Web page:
OBJECTIVE: To examine the role of the private sector in the provision of antenatal care (ANC) across low- and middle-income countries.
METHODS: Demographic and Health Survey (DHS) data from 46 countries (representing 2.6 billion people) on components of ANC given to 303 908 women aged 15-49 years for most recent birth were used. We identified 79 unique sources of care which were re-coded into home, public, private (commercial) and private (not-for-profit). Use of ANC and a quality of care index (scaled 0-1) were stratified by type of provider, region and wealth quintile. Linear regressions were used to examine the association between provider type and antenatal quality of care score.
RESULTS: Across all countries, the main source of ANC was public (54%), followed by private commercial (36%) and home (5%), but there were large variations by region. Home-based ANC was associated with worse quality of care (0.2; 95% CI -0.2 to -0.19) relative to the public sector, while the private not-for-profit sector (0.03; 95% CI 0.02 to 0.04) was better. There were no differences in quality of care between public and private commercial providers.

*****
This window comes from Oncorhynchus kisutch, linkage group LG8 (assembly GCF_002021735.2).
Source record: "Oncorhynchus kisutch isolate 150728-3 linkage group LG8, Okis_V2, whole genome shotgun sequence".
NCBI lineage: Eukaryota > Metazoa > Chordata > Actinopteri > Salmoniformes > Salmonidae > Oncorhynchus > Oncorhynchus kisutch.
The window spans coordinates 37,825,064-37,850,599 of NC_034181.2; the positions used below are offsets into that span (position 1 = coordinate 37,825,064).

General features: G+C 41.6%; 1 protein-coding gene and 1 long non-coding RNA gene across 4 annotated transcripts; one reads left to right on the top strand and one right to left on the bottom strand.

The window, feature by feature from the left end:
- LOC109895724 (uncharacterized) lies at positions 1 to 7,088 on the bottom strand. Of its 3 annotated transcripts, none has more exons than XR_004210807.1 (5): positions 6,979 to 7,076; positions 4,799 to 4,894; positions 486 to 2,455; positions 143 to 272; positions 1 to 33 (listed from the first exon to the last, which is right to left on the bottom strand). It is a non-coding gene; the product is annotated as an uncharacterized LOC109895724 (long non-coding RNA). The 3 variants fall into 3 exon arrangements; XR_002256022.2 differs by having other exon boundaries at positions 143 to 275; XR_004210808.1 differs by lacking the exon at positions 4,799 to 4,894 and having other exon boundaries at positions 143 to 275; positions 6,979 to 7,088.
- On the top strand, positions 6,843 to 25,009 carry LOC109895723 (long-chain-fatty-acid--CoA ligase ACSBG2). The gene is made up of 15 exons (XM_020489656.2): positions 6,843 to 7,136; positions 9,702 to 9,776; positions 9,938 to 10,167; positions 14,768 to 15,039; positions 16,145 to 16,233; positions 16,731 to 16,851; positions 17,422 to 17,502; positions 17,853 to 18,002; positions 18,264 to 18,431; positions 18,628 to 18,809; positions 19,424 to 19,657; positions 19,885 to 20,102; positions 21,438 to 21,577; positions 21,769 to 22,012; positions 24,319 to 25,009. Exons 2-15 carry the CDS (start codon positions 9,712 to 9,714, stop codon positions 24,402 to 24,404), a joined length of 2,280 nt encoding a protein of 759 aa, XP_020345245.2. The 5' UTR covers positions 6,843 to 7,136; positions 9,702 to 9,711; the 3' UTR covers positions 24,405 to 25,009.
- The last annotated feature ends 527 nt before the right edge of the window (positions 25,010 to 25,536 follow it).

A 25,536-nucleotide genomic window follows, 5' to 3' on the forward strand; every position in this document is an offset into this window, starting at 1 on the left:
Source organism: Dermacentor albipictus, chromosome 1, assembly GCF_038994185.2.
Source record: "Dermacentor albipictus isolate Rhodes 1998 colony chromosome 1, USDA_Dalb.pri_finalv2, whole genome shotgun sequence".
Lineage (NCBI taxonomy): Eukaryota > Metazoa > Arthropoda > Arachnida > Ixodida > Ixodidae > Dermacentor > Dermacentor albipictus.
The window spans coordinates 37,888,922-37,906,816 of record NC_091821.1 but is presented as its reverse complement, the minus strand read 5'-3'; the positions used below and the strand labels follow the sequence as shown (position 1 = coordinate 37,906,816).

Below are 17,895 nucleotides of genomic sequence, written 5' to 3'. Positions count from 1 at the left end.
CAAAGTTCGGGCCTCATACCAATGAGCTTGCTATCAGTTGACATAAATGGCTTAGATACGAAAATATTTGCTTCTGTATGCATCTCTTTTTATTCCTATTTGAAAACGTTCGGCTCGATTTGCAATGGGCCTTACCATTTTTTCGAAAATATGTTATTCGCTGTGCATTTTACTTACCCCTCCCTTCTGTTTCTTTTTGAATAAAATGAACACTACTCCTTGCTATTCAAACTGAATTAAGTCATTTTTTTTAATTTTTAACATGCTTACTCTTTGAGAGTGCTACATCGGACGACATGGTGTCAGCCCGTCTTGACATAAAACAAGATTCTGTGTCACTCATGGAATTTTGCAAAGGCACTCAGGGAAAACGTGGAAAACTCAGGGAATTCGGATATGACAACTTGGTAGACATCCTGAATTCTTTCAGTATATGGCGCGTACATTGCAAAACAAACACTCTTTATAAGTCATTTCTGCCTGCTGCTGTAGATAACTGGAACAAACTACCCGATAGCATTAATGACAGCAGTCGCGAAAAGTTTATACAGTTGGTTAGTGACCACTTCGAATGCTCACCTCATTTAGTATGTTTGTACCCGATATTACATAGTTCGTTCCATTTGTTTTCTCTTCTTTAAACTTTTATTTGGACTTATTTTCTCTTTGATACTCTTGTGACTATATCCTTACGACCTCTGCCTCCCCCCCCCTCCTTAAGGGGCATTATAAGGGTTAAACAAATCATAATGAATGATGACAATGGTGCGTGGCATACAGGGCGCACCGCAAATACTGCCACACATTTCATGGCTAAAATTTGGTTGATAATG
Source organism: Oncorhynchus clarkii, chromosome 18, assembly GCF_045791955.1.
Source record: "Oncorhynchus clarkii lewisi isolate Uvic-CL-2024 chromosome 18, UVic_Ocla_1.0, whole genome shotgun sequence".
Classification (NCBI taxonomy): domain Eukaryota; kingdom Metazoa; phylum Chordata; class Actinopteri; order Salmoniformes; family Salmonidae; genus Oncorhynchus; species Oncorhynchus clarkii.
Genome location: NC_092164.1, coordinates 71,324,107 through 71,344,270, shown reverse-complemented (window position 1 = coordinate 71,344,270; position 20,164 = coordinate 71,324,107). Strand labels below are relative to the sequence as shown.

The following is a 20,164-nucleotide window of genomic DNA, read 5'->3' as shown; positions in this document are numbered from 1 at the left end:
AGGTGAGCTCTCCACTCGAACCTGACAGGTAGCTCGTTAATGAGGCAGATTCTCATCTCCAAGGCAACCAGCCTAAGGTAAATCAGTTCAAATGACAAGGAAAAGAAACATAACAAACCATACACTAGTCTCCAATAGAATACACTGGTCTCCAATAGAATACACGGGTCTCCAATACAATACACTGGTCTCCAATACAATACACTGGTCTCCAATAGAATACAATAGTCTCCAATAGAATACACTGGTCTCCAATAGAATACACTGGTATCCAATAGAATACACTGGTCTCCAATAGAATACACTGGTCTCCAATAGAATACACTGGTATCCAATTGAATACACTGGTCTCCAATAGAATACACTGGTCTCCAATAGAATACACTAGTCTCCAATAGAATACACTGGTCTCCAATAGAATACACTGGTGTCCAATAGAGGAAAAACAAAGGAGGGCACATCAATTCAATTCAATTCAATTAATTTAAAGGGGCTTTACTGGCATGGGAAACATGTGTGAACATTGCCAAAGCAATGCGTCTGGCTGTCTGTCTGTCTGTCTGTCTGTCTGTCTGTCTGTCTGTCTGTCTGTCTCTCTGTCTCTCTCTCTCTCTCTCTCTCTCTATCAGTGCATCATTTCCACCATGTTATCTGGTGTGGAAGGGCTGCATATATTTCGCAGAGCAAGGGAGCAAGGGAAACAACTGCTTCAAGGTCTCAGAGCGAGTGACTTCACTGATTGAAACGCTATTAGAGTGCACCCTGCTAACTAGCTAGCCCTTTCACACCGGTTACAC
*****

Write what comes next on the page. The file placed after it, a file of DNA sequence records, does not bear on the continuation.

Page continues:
CONCLUSIONS: The market for ANC varies considerably between regions. The two largest sectors - public and private commercial - perform similarly in terms of quality of care. Future research should examine the role of the private sector in other health service domains across multiple countries and test what policies and programmes can encourage private providers to contribute to increased coverage, quality and equity of maternal care.
- Delivery of Health Care/organization & administration
- Developing Countries
- Global Health
- Middle Aged
- Prenatal Care/organization & administration
- Private Sector
- Young Adult